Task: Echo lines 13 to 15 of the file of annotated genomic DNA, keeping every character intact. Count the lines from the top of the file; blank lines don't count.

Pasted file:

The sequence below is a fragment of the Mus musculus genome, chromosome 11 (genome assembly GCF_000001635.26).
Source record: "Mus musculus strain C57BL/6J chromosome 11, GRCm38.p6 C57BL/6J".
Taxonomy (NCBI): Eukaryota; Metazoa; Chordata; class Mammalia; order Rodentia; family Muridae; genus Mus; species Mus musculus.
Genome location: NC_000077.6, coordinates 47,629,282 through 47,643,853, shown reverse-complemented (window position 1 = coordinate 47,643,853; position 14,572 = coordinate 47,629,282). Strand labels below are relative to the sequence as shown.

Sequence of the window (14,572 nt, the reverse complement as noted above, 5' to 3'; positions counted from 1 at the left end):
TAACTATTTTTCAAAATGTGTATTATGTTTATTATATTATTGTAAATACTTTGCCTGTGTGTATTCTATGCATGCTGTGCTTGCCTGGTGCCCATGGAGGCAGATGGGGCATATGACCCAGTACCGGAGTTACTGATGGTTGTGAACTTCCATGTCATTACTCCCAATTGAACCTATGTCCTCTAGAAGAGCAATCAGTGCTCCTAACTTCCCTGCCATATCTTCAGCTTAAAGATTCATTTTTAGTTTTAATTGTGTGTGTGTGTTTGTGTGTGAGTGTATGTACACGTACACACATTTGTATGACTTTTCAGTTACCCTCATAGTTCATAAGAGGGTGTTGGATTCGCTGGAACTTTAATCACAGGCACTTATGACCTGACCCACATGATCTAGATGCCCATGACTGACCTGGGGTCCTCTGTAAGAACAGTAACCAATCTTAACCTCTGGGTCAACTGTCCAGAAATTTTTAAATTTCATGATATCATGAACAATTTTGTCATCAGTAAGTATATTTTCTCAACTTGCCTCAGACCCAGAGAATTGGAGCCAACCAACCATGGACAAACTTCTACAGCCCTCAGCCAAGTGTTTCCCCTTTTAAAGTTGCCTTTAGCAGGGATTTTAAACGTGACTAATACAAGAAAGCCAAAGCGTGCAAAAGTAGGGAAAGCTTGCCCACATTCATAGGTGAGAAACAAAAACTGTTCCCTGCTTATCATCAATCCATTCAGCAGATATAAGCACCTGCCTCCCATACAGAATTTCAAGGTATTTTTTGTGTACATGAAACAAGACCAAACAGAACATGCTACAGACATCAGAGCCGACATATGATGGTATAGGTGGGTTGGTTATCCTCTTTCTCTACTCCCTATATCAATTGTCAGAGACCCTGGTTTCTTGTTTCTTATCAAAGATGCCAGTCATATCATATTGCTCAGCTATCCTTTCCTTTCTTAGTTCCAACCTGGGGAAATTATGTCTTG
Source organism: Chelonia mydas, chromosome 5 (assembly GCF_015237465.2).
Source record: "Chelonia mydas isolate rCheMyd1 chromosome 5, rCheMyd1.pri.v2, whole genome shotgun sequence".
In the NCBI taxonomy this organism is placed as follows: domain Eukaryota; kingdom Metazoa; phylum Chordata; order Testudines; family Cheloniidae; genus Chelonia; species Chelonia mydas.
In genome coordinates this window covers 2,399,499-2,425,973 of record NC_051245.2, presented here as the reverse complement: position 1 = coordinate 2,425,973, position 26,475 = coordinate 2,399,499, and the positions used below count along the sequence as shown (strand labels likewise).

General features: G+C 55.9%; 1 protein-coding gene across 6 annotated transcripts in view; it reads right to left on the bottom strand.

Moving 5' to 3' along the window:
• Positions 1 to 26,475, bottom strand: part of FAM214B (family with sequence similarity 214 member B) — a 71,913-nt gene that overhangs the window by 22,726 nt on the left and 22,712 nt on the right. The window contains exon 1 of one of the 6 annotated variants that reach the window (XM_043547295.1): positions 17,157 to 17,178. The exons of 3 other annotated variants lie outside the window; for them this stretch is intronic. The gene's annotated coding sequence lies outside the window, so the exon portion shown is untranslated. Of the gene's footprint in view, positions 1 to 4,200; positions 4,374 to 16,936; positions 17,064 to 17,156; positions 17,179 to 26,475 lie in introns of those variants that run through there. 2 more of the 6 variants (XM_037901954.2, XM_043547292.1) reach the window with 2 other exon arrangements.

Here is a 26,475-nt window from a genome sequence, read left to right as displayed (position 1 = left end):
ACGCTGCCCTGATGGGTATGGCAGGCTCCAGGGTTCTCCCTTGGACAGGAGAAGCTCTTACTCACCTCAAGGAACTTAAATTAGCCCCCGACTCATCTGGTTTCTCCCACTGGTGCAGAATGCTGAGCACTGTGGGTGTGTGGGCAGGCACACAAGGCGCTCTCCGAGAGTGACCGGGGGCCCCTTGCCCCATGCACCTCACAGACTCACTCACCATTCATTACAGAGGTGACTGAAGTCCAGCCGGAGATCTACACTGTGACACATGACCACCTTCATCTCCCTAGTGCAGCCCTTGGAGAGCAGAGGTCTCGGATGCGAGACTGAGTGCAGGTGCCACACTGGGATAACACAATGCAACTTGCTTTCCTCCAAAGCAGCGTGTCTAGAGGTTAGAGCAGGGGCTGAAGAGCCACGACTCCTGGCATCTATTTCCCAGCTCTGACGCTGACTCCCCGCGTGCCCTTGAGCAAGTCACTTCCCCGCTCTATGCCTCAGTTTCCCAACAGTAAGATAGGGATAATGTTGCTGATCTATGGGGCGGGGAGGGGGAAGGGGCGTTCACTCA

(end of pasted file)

• Positions 1 to 26,475, bottom strand: part of FAM214B (family with sequence similarity 214 member B) — a 71,913-nt gene that overhangs the window by 22,726 nt on the left and 22,712 nt on the right. The window contains exon 1 of one of the 6 annotated variants that reach the window (XM_043547295.1): positions 17,157 to 17,178. The exons of 3 other annotated variants lie outside the window; for them this stretch is intronic. The gene's annotated coding sequence lies outside the window, so the exon portion shown is untranslated. Of the gene's footprint in view, positions 1 to 4,200; positions 4,374 to 16,936; positions 17,064 to 17,156; positions 17,179 to 26,475 lie in introns of those variants that run through there. 2 more of the 6 variants (XM_037901954.2, XM_043547292.1) reach the window with 2 other exon arrangements.

Here is a 26,475-nt window from a genome sequence, read left to right as displayed (position 1 = left end):
ACGCTGCCCTGATGGGTATGGCAGGCTCCAGGGTTCTCCCTTGGACAGGAGAAGCTCTTACTCACCTCAAGGAACTTAAATTAGCCCCCGACTCATCTGGTTTCTCCCACTGGTGCAGAATGCTGAGCACTGTGGGTGTGTGGGCAGGCACACAAGGCGCTCTCCGAGAGTGACCGGGGGCCCCTTGCCCCATGCACCTCACAGACTCACTCACCATTCATTACAGAGGTGACTGAAGTCCAGCCGGAGATCTACACTGTGACACATGACCACCTTCATCTCCCTAGTGCAGCCCTTGGAGAGCAGAGGTCTCGGATGCGAGACTGAGTGCAGGTGCCACACTGGGATAACACAATGCAACTTGCTTTCCTCCAAAGCAGCGTGTCTAGAGGTTAGAGCAGGGGCTGAAGAGCCACGACTCCTGGCATCTATTTCCCAGCTCTGACGCTGACTCCCCGCGTGCCCTTGAGCAAGTCACTTCCCCGCTCTATGCCTCAGTTTCCCAACAGTAAGATAGGGATAATGTTGCTGATCTATGGGGCGGGGAGGGGGAAGGGGCGTTCACTCA